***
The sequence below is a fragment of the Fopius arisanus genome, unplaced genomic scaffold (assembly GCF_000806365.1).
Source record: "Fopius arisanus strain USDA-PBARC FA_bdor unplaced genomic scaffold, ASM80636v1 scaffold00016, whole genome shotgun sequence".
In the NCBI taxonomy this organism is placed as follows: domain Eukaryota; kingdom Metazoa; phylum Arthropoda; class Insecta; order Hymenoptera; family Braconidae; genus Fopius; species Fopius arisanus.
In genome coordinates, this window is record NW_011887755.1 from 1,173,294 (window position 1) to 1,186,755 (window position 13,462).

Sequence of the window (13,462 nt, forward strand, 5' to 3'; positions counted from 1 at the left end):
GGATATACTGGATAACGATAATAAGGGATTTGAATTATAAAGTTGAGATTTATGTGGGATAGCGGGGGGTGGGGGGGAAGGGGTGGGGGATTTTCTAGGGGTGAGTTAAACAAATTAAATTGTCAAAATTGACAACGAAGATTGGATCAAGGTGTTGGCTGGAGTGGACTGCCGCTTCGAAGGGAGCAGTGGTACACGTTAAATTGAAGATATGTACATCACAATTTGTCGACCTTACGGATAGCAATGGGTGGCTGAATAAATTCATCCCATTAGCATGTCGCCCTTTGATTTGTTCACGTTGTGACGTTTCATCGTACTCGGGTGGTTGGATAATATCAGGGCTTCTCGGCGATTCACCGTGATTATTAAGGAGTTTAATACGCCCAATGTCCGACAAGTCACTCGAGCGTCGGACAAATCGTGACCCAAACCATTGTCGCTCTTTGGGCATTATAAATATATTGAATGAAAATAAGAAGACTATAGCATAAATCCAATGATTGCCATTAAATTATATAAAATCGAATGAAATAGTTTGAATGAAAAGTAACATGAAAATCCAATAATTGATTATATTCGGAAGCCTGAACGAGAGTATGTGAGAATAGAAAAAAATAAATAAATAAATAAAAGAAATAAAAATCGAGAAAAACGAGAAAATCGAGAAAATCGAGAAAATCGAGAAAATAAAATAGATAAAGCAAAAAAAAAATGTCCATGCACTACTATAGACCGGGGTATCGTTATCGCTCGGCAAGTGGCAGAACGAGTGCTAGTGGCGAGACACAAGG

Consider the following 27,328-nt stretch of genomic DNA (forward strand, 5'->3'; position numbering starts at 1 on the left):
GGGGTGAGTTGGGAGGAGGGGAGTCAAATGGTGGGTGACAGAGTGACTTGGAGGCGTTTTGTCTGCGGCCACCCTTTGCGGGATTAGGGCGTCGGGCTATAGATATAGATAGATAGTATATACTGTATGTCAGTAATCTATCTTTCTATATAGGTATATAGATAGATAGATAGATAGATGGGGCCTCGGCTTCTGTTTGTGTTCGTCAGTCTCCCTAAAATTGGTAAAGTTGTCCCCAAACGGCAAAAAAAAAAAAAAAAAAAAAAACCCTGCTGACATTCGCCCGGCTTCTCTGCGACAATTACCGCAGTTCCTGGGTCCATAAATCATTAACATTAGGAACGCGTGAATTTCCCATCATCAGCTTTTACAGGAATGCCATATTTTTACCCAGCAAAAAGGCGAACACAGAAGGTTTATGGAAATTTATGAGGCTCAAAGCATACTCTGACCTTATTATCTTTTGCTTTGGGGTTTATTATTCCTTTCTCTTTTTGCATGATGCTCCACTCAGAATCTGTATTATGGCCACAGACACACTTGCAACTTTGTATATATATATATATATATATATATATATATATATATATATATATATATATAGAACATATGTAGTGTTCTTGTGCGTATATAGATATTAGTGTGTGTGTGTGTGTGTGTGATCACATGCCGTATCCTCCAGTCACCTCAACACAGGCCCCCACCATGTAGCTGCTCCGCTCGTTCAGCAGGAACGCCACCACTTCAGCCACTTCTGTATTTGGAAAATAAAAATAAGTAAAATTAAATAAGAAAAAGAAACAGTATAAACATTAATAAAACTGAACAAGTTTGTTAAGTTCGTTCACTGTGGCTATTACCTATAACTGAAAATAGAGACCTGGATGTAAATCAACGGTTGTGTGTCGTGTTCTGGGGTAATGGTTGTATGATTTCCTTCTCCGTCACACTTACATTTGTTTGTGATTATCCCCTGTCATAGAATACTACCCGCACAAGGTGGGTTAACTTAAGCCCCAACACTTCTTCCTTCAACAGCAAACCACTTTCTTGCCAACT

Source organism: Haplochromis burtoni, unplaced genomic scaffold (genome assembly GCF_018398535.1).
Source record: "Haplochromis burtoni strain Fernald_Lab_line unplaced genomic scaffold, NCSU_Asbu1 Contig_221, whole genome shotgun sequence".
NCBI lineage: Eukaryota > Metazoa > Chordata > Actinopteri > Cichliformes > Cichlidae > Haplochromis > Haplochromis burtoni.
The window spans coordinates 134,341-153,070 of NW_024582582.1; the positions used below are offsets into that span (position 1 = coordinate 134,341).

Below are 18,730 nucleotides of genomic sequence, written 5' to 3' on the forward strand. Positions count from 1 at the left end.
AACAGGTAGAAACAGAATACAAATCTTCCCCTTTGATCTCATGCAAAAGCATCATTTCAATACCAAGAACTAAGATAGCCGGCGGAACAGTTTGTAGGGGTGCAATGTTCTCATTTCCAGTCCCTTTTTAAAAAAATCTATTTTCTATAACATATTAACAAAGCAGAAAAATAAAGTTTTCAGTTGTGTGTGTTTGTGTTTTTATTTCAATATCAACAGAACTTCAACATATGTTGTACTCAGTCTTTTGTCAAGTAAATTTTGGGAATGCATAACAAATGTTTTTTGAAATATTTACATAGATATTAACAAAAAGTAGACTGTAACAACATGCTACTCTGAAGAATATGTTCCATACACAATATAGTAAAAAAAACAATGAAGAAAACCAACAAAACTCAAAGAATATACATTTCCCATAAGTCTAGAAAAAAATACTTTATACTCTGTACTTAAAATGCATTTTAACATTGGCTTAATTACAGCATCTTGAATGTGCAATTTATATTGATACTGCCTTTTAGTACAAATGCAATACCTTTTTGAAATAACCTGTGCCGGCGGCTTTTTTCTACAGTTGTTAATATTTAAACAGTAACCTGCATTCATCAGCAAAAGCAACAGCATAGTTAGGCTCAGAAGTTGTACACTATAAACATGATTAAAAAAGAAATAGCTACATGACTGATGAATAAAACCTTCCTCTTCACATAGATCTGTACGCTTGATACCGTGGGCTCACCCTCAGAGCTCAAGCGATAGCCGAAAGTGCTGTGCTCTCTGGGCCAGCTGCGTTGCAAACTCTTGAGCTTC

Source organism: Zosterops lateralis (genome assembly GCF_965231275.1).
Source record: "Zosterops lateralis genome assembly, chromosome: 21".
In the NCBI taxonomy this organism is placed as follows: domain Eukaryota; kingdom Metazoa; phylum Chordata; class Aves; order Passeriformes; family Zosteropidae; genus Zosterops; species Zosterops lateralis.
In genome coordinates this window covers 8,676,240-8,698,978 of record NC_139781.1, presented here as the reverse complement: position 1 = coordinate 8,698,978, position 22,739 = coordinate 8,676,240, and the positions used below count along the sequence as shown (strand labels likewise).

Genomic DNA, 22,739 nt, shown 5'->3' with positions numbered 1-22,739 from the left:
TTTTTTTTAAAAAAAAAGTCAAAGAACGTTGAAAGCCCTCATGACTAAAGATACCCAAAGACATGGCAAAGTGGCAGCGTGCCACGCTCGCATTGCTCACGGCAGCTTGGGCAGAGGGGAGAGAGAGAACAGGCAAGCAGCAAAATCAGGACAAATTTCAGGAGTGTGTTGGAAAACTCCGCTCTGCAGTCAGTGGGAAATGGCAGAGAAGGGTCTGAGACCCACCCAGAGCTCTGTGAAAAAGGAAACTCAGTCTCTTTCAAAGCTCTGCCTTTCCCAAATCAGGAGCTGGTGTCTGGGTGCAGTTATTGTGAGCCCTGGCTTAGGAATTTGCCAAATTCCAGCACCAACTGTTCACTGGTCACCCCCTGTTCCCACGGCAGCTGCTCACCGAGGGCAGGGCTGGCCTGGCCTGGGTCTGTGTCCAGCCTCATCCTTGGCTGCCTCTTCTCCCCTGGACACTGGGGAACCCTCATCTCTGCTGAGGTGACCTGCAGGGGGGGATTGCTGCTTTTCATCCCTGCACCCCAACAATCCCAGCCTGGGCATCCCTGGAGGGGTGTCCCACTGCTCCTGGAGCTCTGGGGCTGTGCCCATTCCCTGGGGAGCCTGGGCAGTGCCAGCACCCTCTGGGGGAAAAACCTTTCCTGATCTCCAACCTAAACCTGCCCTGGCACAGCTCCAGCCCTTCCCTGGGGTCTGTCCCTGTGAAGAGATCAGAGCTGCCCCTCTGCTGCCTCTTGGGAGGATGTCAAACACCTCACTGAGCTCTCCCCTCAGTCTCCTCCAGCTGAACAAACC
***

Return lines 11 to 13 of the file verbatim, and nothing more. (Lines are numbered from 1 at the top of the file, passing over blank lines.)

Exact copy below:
NCBI lineage: Eukaryota > Metazoa > Chordata > Actinopteri > Cichliformes > Cichlidae > Haplochromis > Haplochromis burtoni.
The window spans coordinates 134,341-153,070 of NW_024582582.1; the positions used below are offsets into that span (position 1 = coordinate 134,341).

Below are 18,730 nucleotides of genomic sequence, written 5' to 3' on the forward strand. Positions count from 1 at the left end.